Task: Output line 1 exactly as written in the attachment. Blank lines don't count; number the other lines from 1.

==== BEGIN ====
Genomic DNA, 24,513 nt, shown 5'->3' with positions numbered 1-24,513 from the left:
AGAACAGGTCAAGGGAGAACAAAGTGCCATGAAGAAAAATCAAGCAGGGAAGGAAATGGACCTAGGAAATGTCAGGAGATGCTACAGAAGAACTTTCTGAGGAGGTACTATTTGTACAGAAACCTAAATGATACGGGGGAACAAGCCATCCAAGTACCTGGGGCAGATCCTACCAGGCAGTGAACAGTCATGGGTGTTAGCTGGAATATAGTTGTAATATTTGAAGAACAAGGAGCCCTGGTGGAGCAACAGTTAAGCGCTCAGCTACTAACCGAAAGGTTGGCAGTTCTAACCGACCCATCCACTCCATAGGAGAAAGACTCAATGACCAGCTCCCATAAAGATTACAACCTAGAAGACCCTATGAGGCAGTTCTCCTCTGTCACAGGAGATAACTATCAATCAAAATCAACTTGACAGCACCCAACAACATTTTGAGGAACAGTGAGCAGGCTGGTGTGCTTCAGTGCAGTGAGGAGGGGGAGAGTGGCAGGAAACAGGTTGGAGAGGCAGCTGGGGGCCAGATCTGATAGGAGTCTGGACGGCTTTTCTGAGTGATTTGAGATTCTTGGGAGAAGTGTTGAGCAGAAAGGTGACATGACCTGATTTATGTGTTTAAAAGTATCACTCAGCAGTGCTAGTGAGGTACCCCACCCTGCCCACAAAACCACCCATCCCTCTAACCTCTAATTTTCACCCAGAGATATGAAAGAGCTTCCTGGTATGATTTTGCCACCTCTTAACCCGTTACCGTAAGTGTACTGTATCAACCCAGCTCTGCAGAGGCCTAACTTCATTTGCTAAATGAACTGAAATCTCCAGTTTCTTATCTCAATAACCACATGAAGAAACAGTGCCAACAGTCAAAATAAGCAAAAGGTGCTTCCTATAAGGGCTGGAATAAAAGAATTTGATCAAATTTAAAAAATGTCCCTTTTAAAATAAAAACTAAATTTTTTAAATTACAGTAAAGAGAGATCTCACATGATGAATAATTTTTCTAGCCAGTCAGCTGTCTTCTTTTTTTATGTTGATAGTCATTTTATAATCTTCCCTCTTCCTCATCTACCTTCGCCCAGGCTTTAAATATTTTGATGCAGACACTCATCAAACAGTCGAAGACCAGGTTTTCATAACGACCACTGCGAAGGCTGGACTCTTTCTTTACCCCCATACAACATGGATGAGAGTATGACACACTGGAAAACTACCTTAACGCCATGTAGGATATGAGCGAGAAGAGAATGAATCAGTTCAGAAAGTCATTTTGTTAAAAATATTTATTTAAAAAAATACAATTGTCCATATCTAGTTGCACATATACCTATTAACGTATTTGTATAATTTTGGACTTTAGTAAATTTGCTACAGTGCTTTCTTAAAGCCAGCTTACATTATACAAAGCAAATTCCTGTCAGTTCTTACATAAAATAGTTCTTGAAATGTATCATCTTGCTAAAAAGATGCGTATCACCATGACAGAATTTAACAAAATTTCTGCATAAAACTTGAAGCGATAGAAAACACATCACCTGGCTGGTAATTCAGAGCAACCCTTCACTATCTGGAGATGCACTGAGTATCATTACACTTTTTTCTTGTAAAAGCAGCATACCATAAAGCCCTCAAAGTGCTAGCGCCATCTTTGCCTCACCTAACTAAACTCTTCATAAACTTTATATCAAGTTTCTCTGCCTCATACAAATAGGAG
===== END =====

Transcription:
Genomic DNA, 24,513 nt, shown 5'->3' with positions numbered 1-24,513 from the left: